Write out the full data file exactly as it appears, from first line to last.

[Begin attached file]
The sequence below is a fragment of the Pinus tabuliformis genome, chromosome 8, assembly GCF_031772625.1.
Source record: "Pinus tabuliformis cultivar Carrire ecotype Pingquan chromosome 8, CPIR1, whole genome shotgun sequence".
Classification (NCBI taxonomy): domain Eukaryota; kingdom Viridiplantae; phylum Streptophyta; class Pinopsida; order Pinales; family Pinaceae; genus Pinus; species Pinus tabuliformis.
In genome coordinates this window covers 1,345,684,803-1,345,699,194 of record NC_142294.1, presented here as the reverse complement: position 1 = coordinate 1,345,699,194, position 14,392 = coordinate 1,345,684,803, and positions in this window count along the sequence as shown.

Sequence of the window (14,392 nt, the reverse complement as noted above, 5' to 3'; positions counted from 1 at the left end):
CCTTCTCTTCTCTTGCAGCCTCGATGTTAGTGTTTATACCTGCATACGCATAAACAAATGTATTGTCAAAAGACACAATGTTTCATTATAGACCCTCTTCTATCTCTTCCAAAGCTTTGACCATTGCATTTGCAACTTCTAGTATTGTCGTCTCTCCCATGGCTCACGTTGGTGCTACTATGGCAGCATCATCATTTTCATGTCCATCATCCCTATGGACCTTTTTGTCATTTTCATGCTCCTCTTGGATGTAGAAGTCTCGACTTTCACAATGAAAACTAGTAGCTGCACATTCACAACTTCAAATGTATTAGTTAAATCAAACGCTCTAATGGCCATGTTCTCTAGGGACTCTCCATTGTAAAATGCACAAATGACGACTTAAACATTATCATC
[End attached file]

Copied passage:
The sequence below is a fragment of the Pinus tabuliformis genome, chromosome 8, assembly GCF_031772625.1.
Source record: "Pinus tabuliformis cultivar Carrire ecotype Pingquan chromosome 8, CPIR1, whole genome shotgun sequence".
Classification (NCBI taxonomy): domain Eukaryota; kingdom Viridiplantae; phylum Streptophyta; class Pinopsida; order Pinales; family Pinaceae; genus Pinus; species Pinus tabuliformis.
In genome coordinates this window covers 1,345,684,803-1,345,699,194 of record NC_142294.1, presented here as the reverse complement: position 1 = coordinate 1,345,699,194, position 14,392 = coordinate 1,345,684,803, and positions in this window count along the sequence as shown.

Sequence of the window (14,392 nt, the reverse complement as noted above, 5' to 3'; positions counted from 1 at the left end):
CCTTCTCTTCTCTTGCAGCCTCGATGTTAGTGTTTATACCTGCATACGCATAAACAAATGTATTGTCAAAAGACACAATGTTTCATTATAGACCCTCTTCTATCTCTTCCAAAGCTTTGACCATTGCATTTGCAACTTCTAGTATTGTCGTCTCTCCCATGGCTCACGTTGGTGCTACTATGGCAGCATCATCATTTTCATGTCCATCATCCCTATGGACCTTTTTGTCATTTTCATGCTCCTCTTGGATGTAGAAGTCTCGACTTTCACAATGAAAACTAGTAGCTGCACATTCACAACTTCAAATGTATTAGTTAAATCAAACGCTCTAATGGCCATGTTCTCTAGGGACTCTCCATTGTAAAATGCACAAATGACGACTTAAACATTATCATC